The minority opinion of the Court was held by four justices; clearly a closely divided court. The Supreme Court majority upheld the possessory and title right of Mr. Lee. By the time the case was over, there were about ten thousand United States soldiers buried there and would have to be removed. Mr. Lee sold the estate to the United States government for $150,000.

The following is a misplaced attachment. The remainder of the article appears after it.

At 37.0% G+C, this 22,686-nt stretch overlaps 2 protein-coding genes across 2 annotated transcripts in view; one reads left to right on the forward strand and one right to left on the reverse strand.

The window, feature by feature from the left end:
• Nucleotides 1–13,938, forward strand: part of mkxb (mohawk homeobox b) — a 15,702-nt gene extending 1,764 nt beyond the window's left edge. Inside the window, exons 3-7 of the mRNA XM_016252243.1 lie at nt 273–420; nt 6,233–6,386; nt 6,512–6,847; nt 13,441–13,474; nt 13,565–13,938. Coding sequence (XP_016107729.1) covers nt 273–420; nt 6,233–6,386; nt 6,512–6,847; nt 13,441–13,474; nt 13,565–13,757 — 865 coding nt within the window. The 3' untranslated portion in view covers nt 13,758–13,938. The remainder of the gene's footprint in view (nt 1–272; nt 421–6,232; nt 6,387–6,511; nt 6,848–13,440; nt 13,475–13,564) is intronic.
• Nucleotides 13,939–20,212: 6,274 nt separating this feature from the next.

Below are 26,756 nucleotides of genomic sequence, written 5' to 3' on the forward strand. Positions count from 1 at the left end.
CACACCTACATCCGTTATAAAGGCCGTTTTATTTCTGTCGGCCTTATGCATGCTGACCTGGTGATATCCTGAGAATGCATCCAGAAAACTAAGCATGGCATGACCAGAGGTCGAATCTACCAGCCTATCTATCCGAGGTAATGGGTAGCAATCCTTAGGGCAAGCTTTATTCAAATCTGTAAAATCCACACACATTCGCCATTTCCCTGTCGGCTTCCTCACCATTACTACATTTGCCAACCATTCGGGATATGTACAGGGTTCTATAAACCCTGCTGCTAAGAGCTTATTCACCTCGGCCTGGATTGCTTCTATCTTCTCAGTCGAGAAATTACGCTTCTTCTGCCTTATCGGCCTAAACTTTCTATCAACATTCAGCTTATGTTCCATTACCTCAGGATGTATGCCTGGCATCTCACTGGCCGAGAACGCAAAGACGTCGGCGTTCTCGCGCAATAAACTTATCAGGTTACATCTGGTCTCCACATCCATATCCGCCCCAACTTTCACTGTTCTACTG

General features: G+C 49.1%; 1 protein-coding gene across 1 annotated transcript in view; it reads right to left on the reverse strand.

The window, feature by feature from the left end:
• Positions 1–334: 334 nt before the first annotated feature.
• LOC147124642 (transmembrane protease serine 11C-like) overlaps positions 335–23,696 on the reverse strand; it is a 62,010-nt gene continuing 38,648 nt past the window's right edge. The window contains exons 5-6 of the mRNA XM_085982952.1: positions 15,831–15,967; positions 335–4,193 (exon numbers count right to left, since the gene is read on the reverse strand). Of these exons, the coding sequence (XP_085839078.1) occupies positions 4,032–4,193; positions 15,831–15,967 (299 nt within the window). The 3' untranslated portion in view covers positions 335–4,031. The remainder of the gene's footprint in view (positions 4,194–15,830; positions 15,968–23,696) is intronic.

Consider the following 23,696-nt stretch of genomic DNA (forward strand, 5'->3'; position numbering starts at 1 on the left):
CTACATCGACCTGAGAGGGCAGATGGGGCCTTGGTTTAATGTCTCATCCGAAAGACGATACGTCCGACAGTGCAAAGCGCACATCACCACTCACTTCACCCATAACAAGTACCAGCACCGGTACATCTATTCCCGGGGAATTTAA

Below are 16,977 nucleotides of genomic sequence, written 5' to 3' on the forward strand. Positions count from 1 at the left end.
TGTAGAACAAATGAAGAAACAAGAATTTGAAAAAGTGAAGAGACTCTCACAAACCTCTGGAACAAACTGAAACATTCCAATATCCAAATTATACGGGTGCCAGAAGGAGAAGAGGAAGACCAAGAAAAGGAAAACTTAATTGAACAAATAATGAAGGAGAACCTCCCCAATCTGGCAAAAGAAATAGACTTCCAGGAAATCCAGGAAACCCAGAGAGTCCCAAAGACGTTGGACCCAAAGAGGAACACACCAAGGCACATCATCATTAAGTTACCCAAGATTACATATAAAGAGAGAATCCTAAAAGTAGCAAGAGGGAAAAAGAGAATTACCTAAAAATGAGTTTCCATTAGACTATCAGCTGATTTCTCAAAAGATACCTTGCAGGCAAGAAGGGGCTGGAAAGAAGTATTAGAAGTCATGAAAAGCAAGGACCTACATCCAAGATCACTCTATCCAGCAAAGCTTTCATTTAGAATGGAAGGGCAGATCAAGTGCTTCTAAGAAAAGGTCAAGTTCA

Ms. Vanzetta Penn McPherson in the 21 January 2010 edition of the Montgomery Advertiser submitted an editorial. Ms. McPherson propagates the perpetual untruths of the Civil War to reinforce to those that neither seek nor desire the truth of the causes of that War. Her statements regarding the celebration of Lee and King’s birthdays on the same day are very offensive to this grandson of nine great-great and great-great-great grandfathers that fought for the Confederacy. Does she really believe that these poor farmers fought for slavery rather than against an invader that burned, pillaged and sometimes raped even slaves? Ms. McPherson wrote, “But juxtaposing Martin Luther King Jr. and Robert E. Lee on the same holiday raises implausibility to unprecedented heights. First, by definition, had Lee succeeded in his grandest undertaking, King would not have been free to learn to read, marry his chosen partner, travel, vote, or to live, work or be buried where he wished. The frequent revisionist claims regarding Lee's mission have been repeatedly debunked.”